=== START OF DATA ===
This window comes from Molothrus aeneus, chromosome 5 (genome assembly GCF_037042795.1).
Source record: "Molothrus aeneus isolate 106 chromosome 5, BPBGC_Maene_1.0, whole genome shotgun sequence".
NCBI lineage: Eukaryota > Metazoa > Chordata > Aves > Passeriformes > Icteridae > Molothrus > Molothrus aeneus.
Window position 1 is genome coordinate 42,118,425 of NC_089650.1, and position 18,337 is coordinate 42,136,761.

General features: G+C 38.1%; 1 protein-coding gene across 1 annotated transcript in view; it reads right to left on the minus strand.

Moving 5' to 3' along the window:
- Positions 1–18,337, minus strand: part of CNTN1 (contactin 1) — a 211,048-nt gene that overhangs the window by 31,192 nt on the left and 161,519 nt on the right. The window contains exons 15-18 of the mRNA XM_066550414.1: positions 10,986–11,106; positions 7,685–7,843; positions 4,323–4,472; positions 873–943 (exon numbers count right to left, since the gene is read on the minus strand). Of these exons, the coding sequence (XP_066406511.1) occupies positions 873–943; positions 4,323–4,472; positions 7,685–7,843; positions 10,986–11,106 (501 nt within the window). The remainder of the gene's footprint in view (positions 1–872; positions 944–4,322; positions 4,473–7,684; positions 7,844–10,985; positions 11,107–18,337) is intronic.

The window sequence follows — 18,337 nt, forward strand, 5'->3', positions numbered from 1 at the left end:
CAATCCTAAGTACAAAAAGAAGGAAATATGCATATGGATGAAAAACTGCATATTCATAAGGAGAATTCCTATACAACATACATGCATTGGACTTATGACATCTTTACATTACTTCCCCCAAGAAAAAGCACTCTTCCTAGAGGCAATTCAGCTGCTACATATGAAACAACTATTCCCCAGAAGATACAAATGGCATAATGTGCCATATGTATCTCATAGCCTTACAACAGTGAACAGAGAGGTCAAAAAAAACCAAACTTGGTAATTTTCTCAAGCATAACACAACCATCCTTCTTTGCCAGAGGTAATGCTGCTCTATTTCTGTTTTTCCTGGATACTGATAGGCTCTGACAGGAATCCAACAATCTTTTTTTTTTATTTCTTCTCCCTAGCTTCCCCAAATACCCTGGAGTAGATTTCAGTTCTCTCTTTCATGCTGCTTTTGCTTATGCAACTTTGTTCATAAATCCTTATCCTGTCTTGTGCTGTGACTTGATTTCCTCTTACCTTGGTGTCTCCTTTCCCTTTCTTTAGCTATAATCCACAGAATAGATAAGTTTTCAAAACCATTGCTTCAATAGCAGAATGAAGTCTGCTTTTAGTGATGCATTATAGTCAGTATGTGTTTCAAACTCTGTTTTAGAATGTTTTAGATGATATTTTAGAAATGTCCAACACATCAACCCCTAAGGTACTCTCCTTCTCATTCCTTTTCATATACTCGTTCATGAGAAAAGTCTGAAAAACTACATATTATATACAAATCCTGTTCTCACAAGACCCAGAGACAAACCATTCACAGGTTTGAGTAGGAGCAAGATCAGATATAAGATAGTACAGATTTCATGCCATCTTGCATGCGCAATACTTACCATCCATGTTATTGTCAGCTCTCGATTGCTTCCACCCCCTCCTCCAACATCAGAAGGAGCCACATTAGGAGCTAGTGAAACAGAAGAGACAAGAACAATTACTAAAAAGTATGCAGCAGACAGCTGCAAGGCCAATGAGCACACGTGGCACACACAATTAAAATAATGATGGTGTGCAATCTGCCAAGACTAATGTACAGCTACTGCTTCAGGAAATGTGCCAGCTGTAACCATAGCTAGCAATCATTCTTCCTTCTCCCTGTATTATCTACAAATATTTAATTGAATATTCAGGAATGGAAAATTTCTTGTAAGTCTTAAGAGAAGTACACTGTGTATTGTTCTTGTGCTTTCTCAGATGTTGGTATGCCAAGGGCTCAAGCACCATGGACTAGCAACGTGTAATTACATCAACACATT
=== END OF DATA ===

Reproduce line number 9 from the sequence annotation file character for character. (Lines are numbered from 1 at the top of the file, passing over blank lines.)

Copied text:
CAATCCTAAGTACAAAAAGAAGGAAATATGCATATGGATGAAAAACTGCATATTCATAAGGAGAATTCCTATACAACATACATGCATTGGACTTATGACATCTTTACATTACTTCCCCCAAGAAAAAGCACTCTTCCTAGAGGCAATTCAGCTGCTACATATGAAACAACTATTCCCCAGAAGATACAAATGGCATAATGTGCCATATGTATCTCATAGCCTTACAACAGTGAACAGAGAGGTCAAAAAAAACCAAACTTGGTAATTTTCTCAAGCATAACACAACCATCCTTCTTTGCCAGAGGTAATGCTGCTCTATTTCTGTTTTTCCTGGATACTGATAGGCTCTGACAGGAATCCAACAATCTTTTTTTTTTATTTCTTCTCCCTAGCTTCCCCAAATACCCTGGAGTAGATTTCAGTTCTCTCTTTCATGCTGCTTTTGCTTATGCAACTTTGTTCATAAATCCTTATCCTGTCTTGTGCTGTGACTTGATTTCCTCTTACCTTGGTGTCTCCTTTCCCTTTCTTTAGCTATAATCCACAGAATAGATAAGTTTTCAAAACCATTGCTTCAATAGCAGAATGAAGTCTGCTTTTAGTGATGCATTATAGTCAGTATGTGTTTCAAACTCTGTTTTAGAATGTTTTAGATGATATTTTAGAAATGTCCAACACATCAACCCCTAAGGTACTCTCCTTCTCATTCCTTTTCATATACTCGTTCATGAGAAAAGTCTGAAAAACTACATATTATATACAAATCCTGTTCTCACAAGACCCAGAGACAAACCATTCACAGGTTTGAGTAGGAGCAAGATCAGATATAAGATAGTACAGATTTCATGCCATCTTGCATGCGCAATACTTACCATCCATGTTATTGTCAGCTCTCGATTGCTTCCACCCCCTCCTCCAACATCAGAAGGAGCCACATTAGGAGCTAGTGAAACAGAAGAGACAAGAACAATTACTAAAAAGTATGCAGCAGACAGCTGCAAGGCCAATGAGCACACGTGGCACACACAATTAAAATAATGATGGTGTGCAATCTGCCAAGACTAATGTACAGCTACTGCTTCAGGAAATGTGCCAGCTGTAACCATAGCTAGCAATCATTCTTCCTTCTCCCTGTATTATCTACAAATATTTAATTGAATATTCAGGAATGGAAAATTTCTTGTAAGTCTTAAGAGAAGTACACTGTGTATTGTTCTTGTGCTTTCTCAGATGTTGGTATGCCAAGGGCTCAAGCACCATGGACTAGCAACGTGTAATTACATCAACACATT